English Department alumnus Matthew Baker (2009) is still on a roll. His new story collection, Why Visit America, was named one of Esquire‘s “20 Must-Read Books of Summer 2020” and received a starred review from Booklist, which wrote: “Bold, captivating, and deeply relevant, Baker’s imaginative stories offer approachable, optimistic perspectives on morally ambiguous topics facing Americans, including what it means to be one nation.” Netflix, Apple, and other studios are reportedly vying for film rights.

Baker was featured in the Tom Andrews Memorial Reading of the Jack Ridl Visiting Writers Series in 2015 and again in 2018. For more about him, see his website and recent interviews in LitPub and Port.

Matthew Baker, 2009 alumnus of the Hope College English Department. Image courtesy of the author.

He shares his thoughts on the Hope College experience and some tips for current English students below:

What are you doing now?

Writing—writing stories, writing novels, writing screenplays—writing basically constantly.

How did your Hope English education shape you?

I’m most grateful for two things: having had the opportunity to volunteer as an editor for Opus, and having had the opportunity to take Modern English Grammar, which at the time was taught by Rhoda Burton. Every writer should take a grammar course and learn how to diagram sentences. I very passionately believe that. You can’t break the rules if you don’t know what the rules are to begin with.

I also did an independent study on graphic novels with Beth Trembley, which had an enormous effect on me as a writer. Curtis Gruenler’s course on the history of the English language was essential. Jack Ridl taught me sage wisdom about poetry. Heather Sellers taught me sage wisdom about fiction. Kathleen Verduin let me sleep in a spare room in her basement one summer when I didn’t have anywhere to live.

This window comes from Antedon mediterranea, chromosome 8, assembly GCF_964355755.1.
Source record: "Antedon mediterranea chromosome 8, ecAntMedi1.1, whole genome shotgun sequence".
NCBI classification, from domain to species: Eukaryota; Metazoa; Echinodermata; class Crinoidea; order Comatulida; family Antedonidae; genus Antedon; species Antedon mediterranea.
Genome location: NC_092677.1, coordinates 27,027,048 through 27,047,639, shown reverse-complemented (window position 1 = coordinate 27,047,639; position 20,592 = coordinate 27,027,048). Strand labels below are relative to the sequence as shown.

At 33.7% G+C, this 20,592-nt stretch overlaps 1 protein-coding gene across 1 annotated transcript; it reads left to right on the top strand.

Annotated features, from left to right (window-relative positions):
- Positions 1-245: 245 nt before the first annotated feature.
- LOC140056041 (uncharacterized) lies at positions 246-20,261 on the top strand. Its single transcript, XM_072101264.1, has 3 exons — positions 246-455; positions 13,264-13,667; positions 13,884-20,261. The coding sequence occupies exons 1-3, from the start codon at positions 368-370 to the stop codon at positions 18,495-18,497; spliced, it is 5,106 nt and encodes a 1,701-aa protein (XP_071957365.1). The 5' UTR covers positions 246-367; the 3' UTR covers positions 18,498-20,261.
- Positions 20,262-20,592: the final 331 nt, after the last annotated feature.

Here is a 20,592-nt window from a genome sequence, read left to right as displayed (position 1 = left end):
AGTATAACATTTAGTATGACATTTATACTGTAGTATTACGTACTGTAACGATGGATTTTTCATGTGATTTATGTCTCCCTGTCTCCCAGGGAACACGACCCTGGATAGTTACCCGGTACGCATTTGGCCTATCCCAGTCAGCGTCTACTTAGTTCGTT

Also, Julie Kipp during class once made an offhand remark that films were literature too and that as students of literature all of us had an obligation to study film history (I think she was upset that nobody in the class had ever seen Apocalypse Now) and I actually took that to heart and I did—that summer I rented over a hundred classic films from Van Wylen Library, and I can say that despite being an unofficial assignment, that was probably the most important assignment I was ever given.

What advice would you give to current English majors or students considering an English major?

Read every issue of The Paris Review (which by the way you can read for free at Van Wylen Library) and learn to code.

If you could teach any English class, what would be the title?

Seditious Texts.

Favorite book read recently or in college?

Luigi Serafini’s Codex Seraphinianus.

Anything else to add? 

There are secret tunnels beneath Lubbers Hall, which are worth exploring if you can find a way in.

Why Visit America by Matthew Baker, on sale now. Image courtesy of the author.

You can find more about Matthew Baker here:

Instagram: @mwektaehtabr

Twitter: @mwektaehtabr

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